The alt title of this post is The Best Cinnamon Rolls I’ve Ever Made.
When I was in second grade I borrowed a book from our public school library and proceeded to, when my mom was out of the house, make a loaf of bread. Being 8 or 9 at the time I’m certain the flour decorated the kitchen as though really fine glitter got tossed in the air. That started an adventure in baking that continues to this day. While writing these two sentences I had a little personal insight, I much prefer working on one food item at a time rather than on the multiple items for preparing an entire meal. I’m a cook to eat, rather than cook for pleasure kind of person. Baking though is usually one at a time, developing a thoughtful understanding of the process.
I decided a few weeks ago that I’d make cinnamon rolls for Christmas morning. The more I bake, the more I learn about the process, the more I can sub things in and out with the understanding of how and when to do this to achieve a good, tasty, consumable product. Making sweet dough for cinnamon rolls is a little more involved as ingredients are added that effect how the yeast will produce the lovely gas that makes them so tender and tasty.
A few weeks ago at our local grocery store I found a new to me product that has a bit of rye sourdough started paired with the yeast, and is the equivalent of 1/4 teaspoon of yeast. This indicates a longer, slower rise. Which, had I read the package I would have added a little regular yeast to assist the rye sourdough yeast in doing its thing. As I started the dough I added turbinado sugar, half-n-half, one egg, and a bit of cinnamon & all spice. Then I looked at brown sugar stock and said oopsie! I didn’t have enough for two batches of cinnamon rolls, one for us one for our next door neighbors. I remembered that a quilter I know and love, Jemilia Hilfiger, makes her own brown sugar using white sugar and molasses. I checked her facebook page to understand the proportions and went to work, putting sugar in the bowl, adding molasses (just about a tablespoon), and started stirring and folding to get everything mixed together. The molasses adds such a richness and depth of flavor that I will never purchase store bought brown sugar again.
To the brown sugar I added a little over 2 tablespoons of cinnamon, less than a teaspoon of nutmeg, a teaspoon of cloves, allspice, and ginger.
Sometimes when I make cinnamon rolls I do a two rise process, the first rise, knead, wait ten minutes roll it out, let it rise again, and bake. This time, because time allowed, I did a three rise process, initial rise, knead, rise, knead, rest, roll out and fill, rise and bake. The batch with the rye sourdough yeast I put into the oven overnight for the third rise, and the batch with the regular yeast I put in the fridge to rise. The rye sourdough definitely benefited from the room temperature and the regular yeast worked well in the fridge. Christmas morning I woke up to beautifully risen rolls. Swoon.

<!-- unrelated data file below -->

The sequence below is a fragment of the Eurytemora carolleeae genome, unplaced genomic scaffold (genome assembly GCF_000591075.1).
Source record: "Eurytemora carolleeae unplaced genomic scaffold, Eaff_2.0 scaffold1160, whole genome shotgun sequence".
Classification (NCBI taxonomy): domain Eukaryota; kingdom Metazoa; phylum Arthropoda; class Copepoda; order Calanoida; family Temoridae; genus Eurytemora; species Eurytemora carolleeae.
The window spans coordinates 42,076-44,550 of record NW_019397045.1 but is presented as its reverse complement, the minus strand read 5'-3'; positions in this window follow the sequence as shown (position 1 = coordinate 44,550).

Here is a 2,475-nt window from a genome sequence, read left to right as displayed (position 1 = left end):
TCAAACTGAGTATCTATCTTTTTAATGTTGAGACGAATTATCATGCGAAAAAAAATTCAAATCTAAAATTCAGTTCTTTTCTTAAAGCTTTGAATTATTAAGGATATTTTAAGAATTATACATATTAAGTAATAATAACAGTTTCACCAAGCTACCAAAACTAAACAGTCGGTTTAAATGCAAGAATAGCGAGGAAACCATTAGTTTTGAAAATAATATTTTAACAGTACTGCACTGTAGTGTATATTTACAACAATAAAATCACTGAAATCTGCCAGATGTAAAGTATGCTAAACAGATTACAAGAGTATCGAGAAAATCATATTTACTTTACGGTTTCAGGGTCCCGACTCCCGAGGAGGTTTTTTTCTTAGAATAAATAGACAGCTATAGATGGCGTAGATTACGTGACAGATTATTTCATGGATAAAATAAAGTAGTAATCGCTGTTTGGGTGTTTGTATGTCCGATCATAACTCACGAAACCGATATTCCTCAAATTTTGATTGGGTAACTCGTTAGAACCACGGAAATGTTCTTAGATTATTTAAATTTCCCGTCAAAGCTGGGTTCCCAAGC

Before I go further with the post I want to share a couple of things: first I took my time kneading the dough. Yeast dough has a feel when it’s kneaded well. I got there this time with a mixture of patience and determination and gentleness.
As I kneaded the dough I thought back to a journaling retreat I participated in years ago where we were given a hunk of clay to mold. It took a little bit to begin to work the clay as the clay was cold and not quite so malleable. Holding it in our hands to warm it was necessary to begin to warm the clay. As it warmed in my hands I was able to begin to shape it into something. The yeast dough has some similarities, it doesn’t need the warmth of my hands as much as it needs to be worked and rested in order to be shaped. While I used a rolling pin to make a rectangle, add the cinnamon/sugar mixture then roll it with my hands and cut it with a sharp knife the possibilities of shaping endless.
Both batches of cinnamon rolls were so good. The best I’ve ever made.
There are so many faith connections I can make here from both the First Covenant and the “Covenant Fulfilled” about the potter and the clay and a little yeast leavens the whole dough and how we are being formed, shaped, molded. How yielding to the Potters/Bakers hand will allow me/us to be shaped into our truest self. Instead I’m going to share two things, first how much I enjoyed the entire process of making these cinnamon rolls. There was a moment when I knew these would be good. Second is from Christmas Day Mass. While listening to the readings and homily the tears started down my cheeks as I had this moment of being overwhelmingly loved by God. We celebrate His birth as a human baby, from conception to his horrific death. The creche, the Crucifix, the Tabernacle containing the Eucharist, His very presence here with us now.
I’m going to leave you with this I can easily document my growth in quilting journey, I can give insights into my baking journey and how certain moments were key in that growth. My faith journey not quite so much. There are moments, times, long stretches of time when I just don’t even know if I’m growing in Faith at all. I can tell you Christmas morning, during Mass, in that moment, with those tears I am ever so grateful for the gift of Faith, I know that whether I experience it or not, I am loved by Jesus, by God, inspired by the Holy Spirit. I know that I’m being created, molded into the person the Father created me to be and that from this part of life to the next there is a process, a journey. Just like learning to work with yeast dough, to work with my sewing machines to get each to do what I want them to do, I get to learn how to yield to the shaping and forming process.